Sonnet 7


  Lo in the orient when the gracious light
  Lifts up his burning head, each under eye
  Doth homage to his new-appearing sight,
  Serving with looks his sacred majesty,
  And having climbed the steep-up heavenly hill,
  Resembling strong youth in his middle age,
  Yet mortal looks adore his beauty still,
  Attending on his golden pilgrimage:
  But when from highmost pitch with weary car,
  Like feeble age he reeleth from the day,
  The eyes (fore duteous) now converted are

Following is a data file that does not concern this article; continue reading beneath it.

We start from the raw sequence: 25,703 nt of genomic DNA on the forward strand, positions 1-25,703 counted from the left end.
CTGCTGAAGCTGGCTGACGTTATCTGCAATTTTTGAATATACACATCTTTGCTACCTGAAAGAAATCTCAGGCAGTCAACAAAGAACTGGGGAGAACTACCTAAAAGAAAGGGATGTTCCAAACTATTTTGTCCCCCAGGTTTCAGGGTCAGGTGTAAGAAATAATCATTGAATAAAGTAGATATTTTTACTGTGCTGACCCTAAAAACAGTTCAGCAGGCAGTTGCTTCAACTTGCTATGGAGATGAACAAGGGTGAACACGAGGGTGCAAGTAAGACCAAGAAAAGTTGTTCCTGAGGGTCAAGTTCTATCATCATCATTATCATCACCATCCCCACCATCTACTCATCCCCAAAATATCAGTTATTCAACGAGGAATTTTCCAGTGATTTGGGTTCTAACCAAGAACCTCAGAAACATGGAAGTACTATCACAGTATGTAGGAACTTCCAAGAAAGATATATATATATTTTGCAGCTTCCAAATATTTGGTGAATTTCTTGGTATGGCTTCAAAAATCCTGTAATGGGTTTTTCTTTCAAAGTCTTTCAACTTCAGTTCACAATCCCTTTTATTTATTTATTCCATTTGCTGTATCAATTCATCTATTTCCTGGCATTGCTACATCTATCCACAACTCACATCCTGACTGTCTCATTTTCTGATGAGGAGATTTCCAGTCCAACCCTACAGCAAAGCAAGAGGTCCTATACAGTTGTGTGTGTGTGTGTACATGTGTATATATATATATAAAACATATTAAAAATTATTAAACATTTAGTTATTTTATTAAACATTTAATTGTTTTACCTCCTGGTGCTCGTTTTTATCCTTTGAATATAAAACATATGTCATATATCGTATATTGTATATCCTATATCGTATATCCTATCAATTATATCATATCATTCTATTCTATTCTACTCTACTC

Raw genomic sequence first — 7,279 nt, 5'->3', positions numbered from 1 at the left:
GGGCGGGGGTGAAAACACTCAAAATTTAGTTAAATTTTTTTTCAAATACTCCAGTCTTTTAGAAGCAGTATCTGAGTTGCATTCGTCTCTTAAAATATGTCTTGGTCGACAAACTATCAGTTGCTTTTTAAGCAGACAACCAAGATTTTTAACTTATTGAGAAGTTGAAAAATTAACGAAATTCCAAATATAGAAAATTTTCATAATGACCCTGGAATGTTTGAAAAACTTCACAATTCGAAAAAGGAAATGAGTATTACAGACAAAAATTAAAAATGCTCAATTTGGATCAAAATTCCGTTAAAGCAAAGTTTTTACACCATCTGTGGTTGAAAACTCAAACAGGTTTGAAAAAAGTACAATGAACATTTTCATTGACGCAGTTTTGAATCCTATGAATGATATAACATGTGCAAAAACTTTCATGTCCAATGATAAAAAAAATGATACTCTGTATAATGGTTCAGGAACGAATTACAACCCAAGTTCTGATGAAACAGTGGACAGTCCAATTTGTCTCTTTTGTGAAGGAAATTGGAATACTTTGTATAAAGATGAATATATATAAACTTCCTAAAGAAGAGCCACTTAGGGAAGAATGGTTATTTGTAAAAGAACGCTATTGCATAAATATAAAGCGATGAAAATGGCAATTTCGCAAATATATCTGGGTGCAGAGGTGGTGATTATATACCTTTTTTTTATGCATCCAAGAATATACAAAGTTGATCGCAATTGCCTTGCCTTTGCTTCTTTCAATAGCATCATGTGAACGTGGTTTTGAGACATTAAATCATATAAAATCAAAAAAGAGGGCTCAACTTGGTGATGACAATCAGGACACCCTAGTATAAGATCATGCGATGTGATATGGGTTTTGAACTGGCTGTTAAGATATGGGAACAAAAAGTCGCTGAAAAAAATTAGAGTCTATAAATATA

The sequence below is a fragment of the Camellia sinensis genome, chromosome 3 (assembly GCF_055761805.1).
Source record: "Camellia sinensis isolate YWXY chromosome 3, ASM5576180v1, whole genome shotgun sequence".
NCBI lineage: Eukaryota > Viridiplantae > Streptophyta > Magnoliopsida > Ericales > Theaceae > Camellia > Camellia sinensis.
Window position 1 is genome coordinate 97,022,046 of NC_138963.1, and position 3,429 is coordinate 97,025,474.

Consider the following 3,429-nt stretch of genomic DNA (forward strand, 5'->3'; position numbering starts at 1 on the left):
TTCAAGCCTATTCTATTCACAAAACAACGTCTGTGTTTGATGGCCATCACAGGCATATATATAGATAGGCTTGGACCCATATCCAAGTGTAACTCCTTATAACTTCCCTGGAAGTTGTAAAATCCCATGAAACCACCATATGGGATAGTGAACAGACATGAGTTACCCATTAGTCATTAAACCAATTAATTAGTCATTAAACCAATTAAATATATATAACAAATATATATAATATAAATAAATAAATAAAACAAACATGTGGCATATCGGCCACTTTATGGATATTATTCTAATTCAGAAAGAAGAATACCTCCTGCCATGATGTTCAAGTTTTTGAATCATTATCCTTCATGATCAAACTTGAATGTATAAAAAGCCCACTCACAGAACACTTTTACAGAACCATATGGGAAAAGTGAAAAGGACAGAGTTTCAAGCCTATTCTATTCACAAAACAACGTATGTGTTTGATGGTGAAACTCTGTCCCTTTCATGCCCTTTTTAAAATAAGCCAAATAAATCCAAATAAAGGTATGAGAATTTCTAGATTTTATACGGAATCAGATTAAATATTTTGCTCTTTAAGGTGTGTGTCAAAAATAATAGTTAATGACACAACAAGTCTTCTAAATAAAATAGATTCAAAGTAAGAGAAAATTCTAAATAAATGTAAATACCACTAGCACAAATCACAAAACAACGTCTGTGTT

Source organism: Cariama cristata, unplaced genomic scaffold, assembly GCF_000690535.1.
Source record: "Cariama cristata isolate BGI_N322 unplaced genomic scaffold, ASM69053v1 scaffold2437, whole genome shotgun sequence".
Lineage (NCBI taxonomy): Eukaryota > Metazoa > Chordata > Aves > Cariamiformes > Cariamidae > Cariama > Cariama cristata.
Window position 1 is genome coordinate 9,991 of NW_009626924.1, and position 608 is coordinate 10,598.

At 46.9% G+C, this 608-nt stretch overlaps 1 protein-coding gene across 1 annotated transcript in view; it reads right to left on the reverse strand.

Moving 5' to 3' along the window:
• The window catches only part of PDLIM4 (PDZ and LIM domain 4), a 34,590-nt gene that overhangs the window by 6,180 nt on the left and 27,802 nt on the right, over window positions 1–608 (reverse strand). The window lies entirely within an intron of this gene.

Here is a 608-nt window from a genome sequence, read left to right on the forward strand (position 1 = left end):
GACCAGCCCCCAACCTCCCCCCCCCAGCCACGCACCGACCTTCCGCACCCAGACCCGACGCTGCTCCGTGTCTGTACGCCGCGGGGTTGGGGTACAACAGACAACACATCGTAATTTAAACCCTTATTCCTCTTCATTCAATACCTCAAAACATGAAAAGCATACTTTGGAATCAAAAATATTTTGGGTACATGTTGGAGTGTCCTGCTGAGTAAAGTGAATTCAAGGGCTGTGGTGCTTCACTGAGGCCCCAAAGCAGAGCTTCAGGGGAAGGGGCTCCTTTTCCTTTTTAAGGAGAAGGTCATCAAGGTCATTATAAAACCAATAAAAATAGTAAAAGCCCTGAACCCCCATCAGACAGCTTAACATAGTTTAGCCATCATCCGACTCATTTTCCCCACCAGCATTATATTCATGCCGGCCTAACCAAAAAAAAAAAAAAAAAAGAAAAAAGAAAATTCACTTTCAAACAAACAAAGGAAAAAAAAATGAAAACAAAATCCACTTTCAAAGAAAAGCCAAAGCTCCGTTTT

From his low tract and look another way:
    So thou, thy self out-going in thy noon:
    Unlooked on diest unless thou get a son.


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Return to the William Shakespeare Home Page, or . . . Read the next poem; Sonnet 70

It ain't what you don't know that gets you into trouble. It's what you know for sure that just ain't so.